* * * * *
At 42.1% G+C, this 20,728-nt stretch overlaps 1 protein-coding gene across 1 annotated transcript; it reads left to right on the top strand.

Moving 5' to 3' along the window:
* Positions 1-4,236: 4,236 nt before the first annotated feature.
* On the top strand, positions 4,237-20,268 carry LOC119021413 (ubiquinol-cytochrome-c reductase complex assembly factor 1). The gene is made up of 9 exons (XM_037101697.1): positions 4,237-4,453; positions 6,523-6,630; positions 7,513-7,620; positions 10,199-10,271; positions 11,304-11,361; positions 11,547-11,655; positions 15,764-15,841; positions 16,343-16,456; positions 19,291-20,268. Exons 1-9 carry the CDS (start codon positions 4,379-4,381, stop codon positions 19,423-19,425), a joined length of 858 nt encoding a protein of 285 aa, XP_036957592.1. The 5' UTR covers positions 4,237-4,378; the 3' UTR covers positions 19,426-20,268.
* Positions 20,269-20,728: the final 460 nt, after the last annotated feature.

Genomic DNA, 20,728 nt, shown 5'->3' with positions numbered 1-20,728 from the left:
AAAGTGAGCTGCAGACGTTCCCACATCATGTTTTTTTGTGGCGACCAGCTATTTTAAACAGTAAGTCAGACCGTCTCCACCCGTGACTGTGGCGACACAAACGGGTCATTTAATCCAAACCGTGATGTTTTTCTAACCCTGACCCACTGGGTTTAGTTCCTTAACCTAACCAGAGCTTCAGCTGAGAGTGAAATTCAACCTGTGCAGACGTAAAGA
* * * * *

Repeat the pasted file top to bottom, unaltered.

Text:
At 42.1% G+C, this 20,728-nt stretch overlaps 1 protein-coding gene across 1 annotated transcript; it reads left to right on the top strand.

Moving 5' to 3' along the window:
* Positions 1-4,236: 4,236 nt before the first annotated feature.
* On the top strand, positions 4,237-20,268 carry LOC119021413 (ubiquinol-cytochrome-c reductase complex assembly factor 1). The gene is made up of 9 exons (XM_037101697.1): positions 4,237-4,453; positions 6,523-6,630; positions 7,513-7,620; positions 10,199-10,271; positions 11,304-11,361; positions 11,547-11,655; positions 15,764-15,841; positions 16,343-16,456; positions 19,291-20,268. Exons 1-9 carry the CDS (start codon positions 4,379-4,381, stop codon positions 19,423-19,425), a joined length of 858 nt encoding a protein of 285 aa, XP_036957592.1. The 5' UTR covers positions 4,237-4,378; the 3' UTR covers positions 19,426-20,268.
* Positions 20,269-20,728: the final 460 nt, after the last annotated feature.

Genomic DNA, 20,728 nt, shown 5'->3' with positions numbered 1-20,728 from the left:
AAAGTGAGCTGCAGACGTTCCCACATCATGTTTTTTTGTGGCGACCAGCTATTTTAAACAGTAAGTCAGACCGTCTCCACCCGTGACTGTGGCGACACAAACGGGTCATTTAATCCAAACCGTGATGTTTTTCTAACCCTGACCCACTGGGTTTAGTTCCTTAACCTAACCAGAGCTTCAGCTGAGAGTGAAATTCAACCTGTGCAGACGTAAAGA